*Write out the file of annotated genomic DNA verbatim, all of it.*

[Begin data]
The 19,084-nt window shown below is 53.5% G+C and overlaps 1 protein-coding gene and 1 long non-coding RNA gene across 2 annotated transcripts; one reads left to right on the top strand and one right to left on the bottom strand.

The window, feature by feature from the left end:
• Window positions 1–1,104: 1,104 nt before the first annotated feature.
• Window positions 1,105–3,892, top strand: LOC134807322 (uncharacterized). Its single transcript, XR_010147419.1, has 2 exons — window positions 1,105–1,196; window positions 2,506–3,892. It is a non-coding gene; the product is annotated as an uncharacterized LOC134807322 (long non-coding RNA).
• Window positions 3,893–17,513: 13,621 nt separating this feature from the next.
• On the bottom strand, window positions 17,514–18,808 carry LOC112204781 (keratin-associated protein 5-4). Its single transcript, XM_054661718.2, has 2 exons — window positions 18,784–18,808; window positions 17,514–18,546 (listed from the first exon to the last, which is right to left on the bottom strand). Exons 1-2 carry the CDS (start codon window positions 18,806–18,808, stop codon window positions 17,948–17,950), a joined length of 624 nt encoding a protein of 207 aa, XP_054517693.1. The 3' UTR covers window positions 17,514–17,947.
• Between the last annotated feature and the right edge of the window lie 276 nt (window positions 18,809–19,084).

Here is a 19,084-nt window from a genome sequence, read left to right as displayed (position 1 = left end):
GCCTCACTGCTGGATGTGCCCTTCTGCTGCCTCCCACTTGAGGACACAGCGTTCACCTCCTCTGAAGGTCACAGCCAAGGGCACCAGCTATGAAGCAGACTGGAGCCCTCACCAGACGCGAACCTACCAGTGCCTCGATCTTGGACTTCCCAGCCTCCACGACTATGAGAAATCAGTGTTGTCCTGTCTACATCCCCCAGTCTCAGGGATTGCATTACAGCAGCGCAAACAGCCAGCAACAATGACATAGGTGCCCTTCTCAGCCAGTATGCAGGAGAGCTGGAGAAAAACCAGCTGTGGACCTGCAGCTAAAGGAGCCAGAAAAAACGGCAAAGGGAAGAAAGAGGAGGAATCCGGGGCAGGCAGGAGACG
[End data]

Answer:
The 19,084-nt window shown below is 53.5% G+C and overlaps 1 protein-coding gene and 1 long non-coding RNA gene across 2 annotated transcripts; one reads left to right on the top strand and one right to left on the bottom strand.

The window, feature by feature from the left end:
• Window positions 1–1,104: 1,104 nt before the first annotated feature.
• Window positions 1,105–3,892, top strand: LOC134807322 (uncharacterized). Its single transcript, XR_010147419.1, has 2 exons — window positions 1,105–1,196; window positions 2,506–3,892. It is a non-coding gene; the product is annotated as an uncharacterized LOC134807322 (long non-coding RNA).
• Window positions 3,893–17,513: 13,621 nt separating this feature from the next.
• On the bottom strand, window positions 17,514–18,808 carry LOC112204781 (keratin-associated protein 5-4). Its single transcript, XM_054661718.2, has 2 exons — window positions 18,784–18,808; window positions 17,514–18,546 (listed from the first exon to the last, which is right to left on the bottom strand). Exons 1-2 carry the CDS (start codon window positions 18,806–18,808, stop codon window positions 17,948–17,950), a joined length of 624 nt encoding a protein of 207 aa, XP_054517693.1. The 3' UTR covers window positions 17,514–17,947.
• Between the last annotated feature and the right edge of the window lie 276 nt (window positions 18,809–19,084).

Here is a 19,084-nt window from a genome sequence, read left to right as displayed (position 1 = left end):
GCCTCACTGCTGGATGTGCCCTTCTGCTGCCTCCCACTTGAGGACACAGCGTTCACCTCCTCTGAAGGTCACAGCCAAGGGCACCAGCTATGAAGCAGACTGGAGCCCTCACCAGACGCGAACCTACCAGTGCCTCGATCTTGGACTTCCCAGCCTCCACGACTATGAGAAATCAGTGTTGTCCTGTCTACATCCCCCAGTCTCAGGGATTGCATTACAGCAGCGCAAACAGCCAGCAACAATGACATAGGTGCCCTTCTCAGCCAGTATGCAGGAGAGCTGGAGAAAAACCAGCTGTGGACCTGCAGCTAAAGGAGCCAGAAAAAACGGCAAAGGGAAGAAAGAGGAGGAATCCGGGGCAGGCAGGAGACG